RDAT Awards for 2021 – Calling for nominations

The Rural Doctors Association of Tasmania (RDAT) is calling for nominations of the Rural Student of the Year, Rural Doctor-in-Training of the Year, and Rural Doctor of the Year.  These awards will be presented at the Tasmanian Rural Health Conference and recognise outstanding commitment to, and engagement with Rural Communities and Rural Medical practice.  Nominations can be made by the nominee or any person or organisation that wishes to do so via the following link: RDAA Tasmanian Rural Doctor of the Year-2021 .

The 2020 Award winners were:

Dr Alice Thompson (Rural Student of the Year) and currently working at the Launceston General Hospital

Dr Rob Dickson (Rural Doctor-in-Training of the Year) and currently working with the Australian Antarctic Division

Dr Nicole Anderson (Rural Doctor of the Year) and currently working at  the Deloraine Medical Centre

Australian General Practice Training (AGPT) for 2022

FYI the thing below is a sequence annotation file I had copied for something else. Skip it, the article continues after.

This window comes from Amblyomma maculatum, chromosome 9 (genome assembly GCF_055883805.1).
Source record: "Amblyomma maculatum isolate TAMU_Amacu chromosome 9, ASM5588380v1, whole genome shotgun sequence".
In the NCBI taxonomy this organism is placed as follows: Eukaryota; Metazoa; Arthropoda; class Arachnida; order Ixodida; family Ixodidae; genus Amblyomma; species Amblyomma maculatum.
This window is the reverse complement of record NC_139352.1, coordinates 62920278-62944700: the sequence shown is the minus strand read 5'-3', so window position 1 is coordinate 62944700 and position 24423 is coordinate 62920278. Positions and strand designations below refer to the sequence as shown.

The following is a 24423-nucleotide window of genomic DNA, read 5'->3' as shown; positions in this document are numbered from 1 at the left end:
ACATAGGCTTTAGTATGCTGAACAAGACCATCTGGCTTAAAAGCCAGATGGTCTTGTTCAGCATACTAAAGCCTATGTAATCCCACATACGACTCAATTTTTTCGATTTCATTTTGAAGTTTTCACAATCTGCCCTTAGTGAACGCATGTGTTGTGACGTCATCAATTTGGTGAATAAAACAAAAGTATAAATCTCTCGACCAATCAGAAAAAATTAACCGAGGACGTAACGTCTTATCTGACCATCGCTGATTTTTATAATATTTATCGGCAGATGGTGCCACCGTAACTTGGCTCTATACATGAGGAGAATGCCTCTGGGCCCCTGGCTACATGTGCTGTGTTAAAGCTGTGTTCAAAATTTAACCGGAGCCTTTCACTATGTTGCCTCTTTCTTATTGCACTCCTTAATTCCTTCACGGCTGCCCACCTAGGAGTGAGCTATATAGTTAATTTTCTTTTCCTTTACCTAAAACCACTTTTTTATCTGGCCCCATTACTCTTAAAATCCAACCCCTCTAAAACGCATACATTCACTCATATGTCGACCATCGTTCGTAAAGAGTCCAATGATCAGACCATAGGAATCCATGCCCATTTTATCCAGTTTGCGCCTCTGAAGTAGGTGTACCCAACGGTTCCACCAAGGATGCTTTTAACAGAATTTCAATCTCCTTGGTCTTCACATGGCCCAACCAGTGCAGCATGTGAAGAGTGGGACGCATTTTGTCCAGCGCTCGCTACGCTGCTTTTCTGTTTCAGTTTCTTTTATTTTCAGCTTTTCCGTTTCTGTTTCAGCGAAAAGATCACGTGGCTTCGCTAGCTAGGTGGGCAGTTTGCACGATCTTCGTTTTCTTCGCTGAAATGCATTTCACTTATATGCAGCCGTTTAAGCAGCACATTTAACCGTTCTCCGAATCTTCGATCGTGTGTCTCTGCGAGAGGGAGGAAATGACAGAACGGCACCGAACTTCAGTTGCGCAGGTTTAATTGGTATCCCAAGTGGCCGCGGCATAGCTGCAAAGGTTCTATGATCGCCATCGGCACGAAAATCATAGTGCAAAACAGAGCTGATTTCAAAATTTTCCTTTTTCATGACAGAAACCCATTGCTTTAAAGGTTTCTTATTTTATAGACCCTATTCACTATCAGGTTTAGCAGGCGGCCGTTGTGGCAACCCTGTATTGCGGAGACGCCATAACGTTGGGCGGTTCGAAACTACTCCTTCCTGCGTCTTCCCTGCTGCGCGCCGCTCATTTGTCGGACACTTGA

The Australian General Practice Training Program (AGPT) is a fully government-funded program with training, education and support delivered in-person and online through Regional Training Organisations (RTOs). Training on the AGPT Program is tailored to the individual registrar’s needs and supported by a team of case managers. This pathway is suited for people who prefer structured learning.  You will need to be a member of either RACGP or ACRRM.

The AGPT Program provides

  • Face-to-face case management from a dedicated Training Officer
  • Personalised Medical Educator guidance
  • A structured learning experience
  • Face-to-face education delivery with your cohort
  • Up to two years Recognition of Prior Learning

Applications for the 2022 open on 22 March.  For further information, visit either RACGP AGPT application or ACRRM AGPT application

Applications for the Remote Vocational Training Scheme pathway

This pathway is a three to four-year program delivering structured distance education and supervision to doctors while they continue to provide general medical services to a remote and/or isolated community.

It is not too late to secure a training position with the Remote Vocational Training Scheme (RVTS) for the 2021 intake. Applications are now open for round four of the Fellowship training program commencing in April 2021. Positions are available nationally for training in the Aboriginal Medical Service and remote training streams. In addition, there are targeted recruitment positions available in selected areas of high workforce need across Australia, offering exciting opportunities for GP training and employment. Registrars can be affiliated with either RACGP or ACRRM.